Google Uses Your Speech to Personalize Voice Search

On Dec. 14, Google began letting users link Voice Search queries made from their Android 2.2 smartphones to their Google Accounts. The idea is to boost recognition accuracy.

Google said it is offering to link queries users speak into their Android smartphones to their Google Accounts to improve speech recognition for those users over time.

It's called personalized recognition, and it represents a graduation of Voice Search, which has become a popular search app on smartphones based on Google's Android operating system, as well as Apple's iPhone.

Google launched Voice Search more than two years ago with broad speech models that didn't account for users' age, accents and other characteristics.

"But we always knew we could build a more accurate model by listening to your voice, and learning how you-as a unique individual-speak. So today we're launching personalized recognition," Google Product Manager Amir Man??« and Glen Shires, a member of the technical staff at Google, wrote on the Google Mobile blog.

English speakers using Android 2.2 smartphones or later who opt into personalized recognition will have recordings of words they speak into their phones for Voice Search associated with their Google Account.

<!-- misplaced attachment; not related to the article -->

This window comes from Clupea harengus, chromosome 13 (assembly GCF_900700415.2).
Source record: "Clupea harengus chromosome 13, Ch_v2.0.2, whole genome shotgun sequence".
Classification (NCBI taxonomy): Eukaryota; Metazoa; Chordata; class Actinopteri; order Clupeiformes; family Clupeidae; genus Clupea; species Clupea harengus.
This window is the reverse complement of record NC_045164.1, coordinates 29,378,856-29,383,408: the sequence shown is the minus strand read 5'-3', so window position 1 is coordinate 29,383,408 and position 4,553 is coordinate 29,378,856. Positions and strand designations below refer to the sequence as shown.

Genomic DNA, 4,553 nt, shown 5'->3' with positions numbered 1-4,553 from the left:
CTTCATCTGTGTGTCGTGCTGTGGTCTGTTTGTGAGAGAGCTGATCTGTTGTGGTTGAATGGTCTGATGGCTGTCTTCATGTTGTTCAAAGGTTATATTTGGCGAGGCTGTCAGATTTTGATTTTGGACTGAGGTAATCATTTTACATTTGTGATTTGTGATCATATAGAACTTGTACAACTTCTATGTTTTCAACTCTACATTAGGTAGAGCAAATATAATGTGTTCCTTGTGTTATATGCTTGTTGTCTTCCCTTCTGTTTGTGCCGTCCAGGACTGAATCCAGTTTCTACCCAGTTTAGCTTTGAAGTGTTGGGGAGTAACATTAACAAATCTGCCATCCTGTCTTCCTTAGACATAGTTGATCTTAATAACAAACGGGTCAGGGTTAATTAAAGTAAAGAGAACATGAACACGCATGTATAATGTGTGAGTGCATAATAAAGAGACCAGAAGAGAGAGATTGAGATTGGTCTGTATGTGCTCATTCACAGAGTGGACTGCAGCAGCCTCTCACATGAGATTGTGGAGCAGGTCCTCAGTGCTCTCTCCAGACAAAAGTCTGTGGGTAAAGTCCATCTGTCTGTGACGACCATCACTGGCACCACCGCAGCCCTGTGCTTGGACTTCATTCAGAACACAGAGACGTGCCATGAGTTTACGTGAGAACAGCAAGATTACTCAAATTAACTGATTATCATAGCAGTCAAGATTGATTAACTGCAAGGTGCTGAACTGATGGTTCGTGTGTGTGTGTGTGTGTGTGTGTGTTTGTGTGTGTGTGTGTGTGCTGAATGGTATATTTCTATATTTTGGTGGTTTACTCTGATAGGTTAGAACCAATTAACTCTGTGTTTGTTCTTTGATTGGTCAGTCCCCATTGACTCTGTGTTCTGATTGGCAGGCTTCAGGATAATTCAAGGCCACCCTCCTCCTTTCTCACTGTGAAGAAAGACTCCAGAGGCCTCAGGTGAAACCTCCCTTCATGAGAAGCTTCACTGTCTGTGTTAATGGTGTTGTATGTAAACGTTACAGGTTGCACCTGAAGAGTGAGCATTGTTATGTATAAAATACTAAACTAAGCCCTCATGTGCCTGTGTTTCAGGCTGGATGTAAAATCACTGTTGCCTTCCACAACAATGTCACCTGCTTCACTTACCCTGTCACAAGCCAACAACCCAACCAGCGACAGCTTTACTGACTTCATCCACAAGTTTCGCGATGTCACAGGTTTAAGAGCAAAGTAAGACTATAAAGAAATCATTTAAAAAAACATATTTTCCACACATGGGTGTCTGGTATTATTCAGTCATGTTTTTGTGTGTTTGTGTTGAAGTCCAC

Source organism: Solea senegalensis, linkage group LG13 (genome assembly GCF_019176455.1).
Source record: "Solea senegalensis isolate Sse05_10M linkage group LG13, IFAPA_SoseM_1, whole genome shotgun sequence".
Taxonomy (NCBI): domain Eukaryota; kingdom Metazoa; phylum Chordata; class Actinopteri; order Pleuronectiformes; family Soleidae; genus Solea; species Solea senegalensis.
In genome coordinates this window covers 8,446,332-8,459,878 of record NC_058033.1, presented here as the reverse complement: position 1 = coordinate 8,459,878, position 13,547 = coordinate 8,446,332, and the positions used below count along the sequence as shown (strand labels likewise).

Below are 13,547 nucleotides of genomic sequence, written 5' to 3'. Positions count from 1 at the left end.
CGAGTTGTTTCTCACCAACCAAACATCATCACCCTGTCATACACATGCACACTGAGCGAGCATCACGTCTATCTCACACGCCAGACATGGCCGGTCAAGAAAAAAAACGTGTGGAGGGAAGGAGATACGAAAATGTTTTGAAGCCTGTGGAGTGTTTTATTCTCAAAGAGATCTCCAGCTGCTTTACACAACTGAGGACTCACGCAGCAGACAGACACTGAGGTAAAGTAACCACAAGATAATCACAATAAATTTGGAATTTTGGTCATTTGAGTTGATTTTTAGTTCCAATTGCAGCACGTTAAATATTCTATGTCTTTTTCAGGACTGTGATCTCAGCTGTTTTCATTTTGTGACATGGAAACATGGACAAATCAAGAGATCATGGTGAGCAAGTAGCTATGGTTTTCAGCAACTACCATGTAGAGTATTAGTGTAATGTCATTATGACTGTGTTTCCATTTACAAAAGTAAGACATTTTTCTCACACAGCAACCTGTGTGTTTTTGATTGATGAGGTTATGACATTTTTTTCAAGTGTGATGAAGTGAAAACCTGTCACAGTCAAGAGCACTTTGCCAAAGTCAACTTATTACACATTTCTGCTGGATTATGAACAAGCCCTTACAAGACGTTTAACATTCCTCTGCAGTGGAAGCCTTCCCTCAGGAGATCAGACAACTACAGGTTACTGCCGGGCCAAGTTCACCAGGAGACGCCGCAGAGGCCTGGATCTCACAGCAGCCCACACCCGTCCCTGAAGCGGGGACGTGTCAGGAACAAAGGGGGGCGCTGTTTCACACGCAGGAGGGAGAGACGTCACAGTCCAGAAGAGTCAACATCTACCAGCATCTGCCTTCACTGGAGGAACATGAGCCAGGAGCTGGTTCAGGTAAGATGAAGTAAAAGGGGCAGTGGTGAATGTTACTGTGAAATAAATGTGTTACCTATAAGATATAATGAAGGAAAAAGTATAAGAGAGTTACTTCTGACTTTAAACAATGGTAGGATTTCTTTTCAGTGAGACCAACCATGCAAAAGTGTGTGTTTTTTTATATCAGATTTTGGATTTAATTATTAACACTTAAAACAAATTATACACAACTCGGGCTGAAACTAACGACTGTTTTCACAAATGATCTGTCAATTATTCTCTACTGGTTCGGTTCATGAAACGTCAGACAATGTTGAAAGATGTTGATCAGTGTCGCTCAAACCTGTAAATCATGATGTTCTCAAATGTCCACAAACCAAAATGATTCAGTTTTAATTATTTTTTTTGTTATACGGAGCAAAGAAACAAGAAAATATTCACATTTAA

Google will use these words to build a speech model for the user to boost recognition accuracy. Ideally, Google Voice Search associated with users' Google accounts will improve the speech recognition capabilities when they conduct voice searches on their handsets.

Users may also choose to disassociate their voice recordings from their Google Account through the speech section in the Google Dashboard.

Support for other countries and languages is planned for the near future. Personalized recognition is not an over-the-air upgrade for Android 2.2 handsets.

Users must download the latest version of the Voice Search app from Android Market to begin personalizing speech recognition. eWEEK did so for a test version of the Samsung Nexus S and found the process to be quick and painless.

Google has shown an interest in boosting its speech and voice recognition capabilities of late. More than a week ago, the company acquired speech synthesis specialist Phonetic Arts, whose software samples human speech and tailors it for computers.

A person familiar with Google's plans said the Phonetic Arts capabilities did not come into play for personalized recognition.

"The Phonetic Arts team will join Google's existing efforts in speech technology to help drive innovation in the area of text-to-speech synthesis," a spokesperson told eWEEK Dec. 5.